Board Game Review: Mansions of Madness (2nd Edition)

The use of apps within a board game will always be a hotly debated topic among those who play them, and while it’s certainly true that they can get in the way and ruin the gaming experience at times, there are other games which absolutely nail it. Mansions of Madness (or at least this new second edition) fits comfortably in the latter of those categories, bridging the gap between the physical and virtual worlds with a quality which is impossible to miss as soon as you see the box for the first time.

The moment we set eyes on the Mansions of Madness box we knew that the game had potential. It’s a massive box, with great artwork which perfectly sets the tone of the game: a mysterious, old and slightly scary looking mansion ready to be explored by anyone brave enough. Inside the box itself was loads of stuff to sort out before playing – dozens of tokens for searching, exploring and barricading. Character tokens, enemy cards, extra bits of wall, decor and furniture, and the location tiles themselves all need popping out and organising, something made slightly trickier by the lack of compartments or bags included in the box – we ended up using sandwich bags to store the tokens between games to save the hefty effort of sorting things that have been rattling around loose in the box. Slightly annoying, and entirely avoidable by including some bags in the box, but not really the end of the world.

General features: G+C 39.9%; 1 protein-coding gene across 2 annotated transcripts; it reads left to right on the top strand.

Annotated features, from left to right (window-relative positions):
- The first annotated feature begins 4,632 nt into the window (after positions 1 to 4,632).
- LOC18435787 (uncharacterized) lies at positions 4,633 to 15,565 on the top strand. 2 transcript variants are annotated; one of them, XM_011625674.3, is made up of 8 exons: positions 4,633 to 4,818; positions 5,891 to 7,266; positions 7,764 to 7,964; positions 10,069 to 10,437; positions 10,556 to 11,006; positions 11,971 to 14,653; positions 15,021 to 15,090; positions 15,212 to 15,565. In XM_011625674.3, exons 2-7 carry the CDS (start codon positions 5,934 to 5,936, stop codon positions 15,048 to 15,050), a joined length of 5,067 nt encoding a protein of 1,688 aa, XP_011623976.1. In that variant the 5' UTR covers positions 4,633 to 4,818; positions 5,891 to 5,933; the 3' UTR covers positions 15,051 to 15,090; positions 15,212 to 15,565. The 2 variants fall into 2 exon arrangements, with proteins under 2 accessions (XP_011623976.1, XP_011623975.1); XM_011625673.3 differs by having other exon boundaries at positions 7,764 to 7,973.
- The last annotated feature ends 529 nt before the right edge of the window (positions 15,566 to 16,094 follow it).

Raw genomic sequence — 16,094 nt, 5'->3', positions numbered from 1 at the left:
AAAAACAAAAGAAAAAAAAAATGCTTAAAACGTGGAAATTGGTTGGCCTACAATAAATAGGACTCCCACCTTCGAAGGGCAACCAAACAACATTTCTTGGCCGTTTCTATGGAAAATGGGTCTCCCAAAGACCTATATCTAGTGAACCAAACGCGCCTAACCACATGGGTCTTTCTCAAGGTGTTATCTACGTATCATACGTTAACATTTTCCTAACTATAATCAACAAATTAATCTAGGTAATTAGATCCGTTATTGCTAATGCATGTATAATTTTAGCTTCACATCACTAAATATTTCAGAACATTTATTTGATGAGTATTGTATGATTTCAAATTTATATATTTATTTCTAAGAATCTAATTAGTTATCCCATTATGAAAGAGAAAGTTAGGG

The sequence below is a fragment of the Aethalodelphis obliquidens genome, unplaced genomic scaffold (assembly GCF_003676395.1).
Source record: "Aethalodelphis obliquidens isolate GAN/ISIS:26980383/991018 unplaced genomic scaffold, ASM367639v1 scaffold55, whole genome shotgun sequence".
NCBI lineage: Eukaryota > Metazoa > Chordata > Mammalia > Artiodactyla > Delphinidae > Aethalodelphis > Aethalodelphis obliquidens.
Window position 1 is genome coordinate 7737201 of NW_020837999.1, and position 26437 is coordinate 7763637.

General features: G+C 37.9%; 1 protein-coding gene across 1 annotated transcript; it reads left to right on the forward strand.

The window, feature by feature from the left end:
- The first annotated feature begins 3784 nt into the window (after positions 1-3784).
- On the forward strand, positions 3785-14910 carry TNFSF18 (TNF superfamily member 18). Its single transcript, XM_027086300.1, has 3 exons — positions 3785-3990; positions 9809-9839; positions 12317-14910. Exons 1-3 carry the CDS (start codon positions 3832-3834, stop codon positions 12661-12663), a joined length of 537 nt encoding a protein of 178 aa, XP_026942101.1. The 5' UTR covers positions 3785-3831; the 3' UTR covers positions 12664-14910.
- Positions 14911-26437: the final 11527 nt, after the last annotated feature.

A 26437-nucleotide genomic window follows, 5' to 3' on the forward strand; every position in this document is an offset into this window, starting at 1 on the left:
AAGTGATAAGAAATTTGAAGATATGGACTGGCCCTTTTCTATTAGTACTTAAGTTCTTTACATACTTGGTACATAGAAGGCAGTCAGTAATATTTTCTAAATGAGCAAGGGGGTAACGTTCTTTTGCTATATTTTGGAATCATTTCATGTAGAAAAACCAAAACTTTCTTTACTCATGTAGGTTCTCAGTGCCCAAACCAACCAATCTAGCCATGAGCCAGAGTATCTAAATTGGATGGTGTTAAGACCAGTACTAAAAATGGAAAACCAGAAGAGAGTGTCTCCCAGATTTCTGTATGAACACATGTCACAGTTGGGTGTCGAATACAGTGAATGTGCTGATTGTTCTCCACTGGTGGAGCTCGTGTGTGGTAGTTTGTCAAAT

Also present are the character and enemy components too, with the enemy models needing to be clipped onto a plastic support to help them stand up. The models look good, but aren’t quite up to those provided by the likes of Cool Mini or Not, and are a bit of a pig to clip onto the stands. It’s all stuff you’ll only need to do once though, and goes some way to explaining why the box is so big with so much empty space when you first open it: you’re not going to want to take these things apart every time you stop playing.